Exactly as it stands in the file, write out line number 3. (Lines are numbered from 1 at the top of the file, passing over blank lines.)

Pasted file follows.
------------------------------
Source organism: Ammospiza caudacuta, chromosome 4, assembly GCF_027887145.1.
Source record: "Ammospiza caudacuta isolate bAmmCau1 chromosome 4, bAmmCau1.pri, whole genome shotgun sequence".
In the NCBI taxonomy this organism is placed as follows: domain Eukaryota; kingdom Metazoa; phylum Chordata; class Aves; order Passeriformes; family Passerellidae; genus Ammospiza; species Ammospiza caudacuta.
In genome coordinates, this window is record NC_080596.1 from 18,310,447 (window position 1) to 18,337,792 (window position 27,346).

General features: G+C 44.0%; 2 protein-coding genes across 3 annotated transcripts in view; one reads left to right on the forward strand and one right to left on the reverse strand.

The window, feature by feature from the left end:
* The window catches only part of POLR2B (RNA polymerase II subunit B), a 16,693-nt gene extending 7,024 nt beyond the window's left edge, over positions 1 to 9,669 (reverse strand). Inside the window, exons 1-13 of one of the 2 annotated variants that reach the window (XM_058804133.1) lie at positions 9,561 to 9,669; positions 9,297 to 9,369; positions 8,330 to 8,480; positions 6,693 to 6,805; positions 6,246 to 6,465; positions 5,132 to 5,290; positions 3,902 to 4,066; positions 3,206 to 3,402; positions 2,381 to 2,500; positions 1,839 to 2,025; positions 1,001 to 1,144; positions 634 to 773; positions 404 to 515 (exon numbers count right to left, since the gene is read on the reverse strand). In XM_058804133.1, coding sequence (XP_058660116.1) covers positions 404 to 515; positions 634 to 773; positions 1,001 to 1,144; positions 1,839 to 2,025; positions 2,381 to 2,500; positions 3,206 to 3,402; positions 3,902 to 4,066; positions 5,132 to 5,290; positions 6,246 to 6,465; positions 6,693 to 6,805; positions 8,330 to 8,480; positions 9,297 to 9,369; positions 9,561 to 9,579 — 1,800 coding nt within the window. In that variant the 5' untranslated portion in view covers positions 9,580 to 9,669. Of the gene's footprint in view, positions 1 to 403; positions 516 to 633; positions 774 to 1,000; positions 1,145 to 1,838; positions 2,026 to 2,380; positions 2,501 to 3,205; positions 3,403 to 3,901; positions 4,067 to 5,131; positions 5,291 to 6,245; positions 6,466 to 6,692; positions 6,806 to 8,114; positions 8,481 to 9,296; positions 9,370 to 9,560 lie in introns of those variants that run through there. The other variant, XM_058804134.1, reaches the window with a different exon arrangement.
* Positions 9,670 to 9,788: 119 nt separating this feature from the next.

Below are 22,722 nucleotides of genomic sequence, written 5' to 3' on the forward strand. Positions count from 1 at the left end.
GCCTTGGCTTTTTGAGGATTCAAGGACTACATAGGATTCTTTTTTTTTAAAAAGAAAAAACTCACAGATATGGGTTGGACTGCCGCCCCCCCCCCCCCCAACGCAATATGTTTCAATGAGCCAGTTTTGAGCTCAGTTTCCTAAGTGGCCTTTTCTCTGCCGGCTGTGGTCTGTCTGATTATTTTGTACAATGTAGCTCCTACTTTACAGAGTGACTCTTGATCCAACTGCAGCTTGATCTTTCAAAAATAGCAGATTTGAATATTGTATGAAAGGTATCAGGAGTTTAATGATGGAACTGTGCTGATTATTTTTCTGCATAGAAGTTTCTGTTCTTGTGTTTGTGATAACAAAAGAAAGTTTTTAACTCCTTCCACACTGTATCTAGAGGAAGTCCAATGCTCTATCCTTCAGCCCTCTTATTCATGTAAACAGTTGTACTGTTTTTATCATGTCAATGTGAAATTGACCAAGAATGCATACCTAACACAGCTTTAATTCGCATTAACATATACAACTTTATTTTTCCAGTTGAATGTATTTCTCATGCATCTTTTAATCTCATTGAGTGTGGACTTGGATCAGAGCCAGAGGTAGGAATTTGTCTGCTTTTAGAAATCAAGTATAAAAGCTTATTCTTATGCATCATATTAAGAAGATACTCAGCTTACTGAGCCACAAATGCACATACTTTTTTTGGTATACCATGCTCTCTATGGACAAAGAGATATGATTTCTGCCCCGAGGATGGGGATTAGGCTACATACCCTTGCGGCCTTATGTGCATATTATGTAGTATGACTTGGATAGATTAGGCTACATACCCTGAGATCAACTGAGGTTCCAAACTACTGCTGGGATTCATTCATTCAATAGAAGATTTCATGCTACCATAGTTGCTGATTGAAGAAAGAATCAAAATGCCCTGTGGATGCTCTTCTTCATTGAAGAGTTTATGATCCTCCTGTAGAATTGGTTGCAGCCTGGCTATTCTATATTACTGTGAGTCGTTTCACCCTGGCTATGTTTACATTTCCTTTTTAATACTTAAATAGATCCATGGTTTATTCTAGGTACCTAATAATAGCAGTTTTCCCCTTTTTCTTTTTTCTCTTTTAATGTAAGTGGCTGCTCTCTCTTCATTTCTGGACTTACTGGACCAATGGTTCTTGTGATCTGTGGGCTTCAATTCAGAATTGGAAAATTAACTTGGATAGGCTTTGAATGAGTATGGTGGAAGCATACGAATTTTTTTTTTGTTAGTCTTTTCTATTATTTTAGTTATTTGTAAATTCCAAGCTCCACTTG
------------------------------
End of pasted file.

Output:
In the NCBI taxonomy this organism is placed as follows: domain Eukaryota; kingdom Metazoa; phylum Chordata; class Aves; order Passeriformes; family Passerellidae; genus Ammospiza; species Ammospiza caudacuta.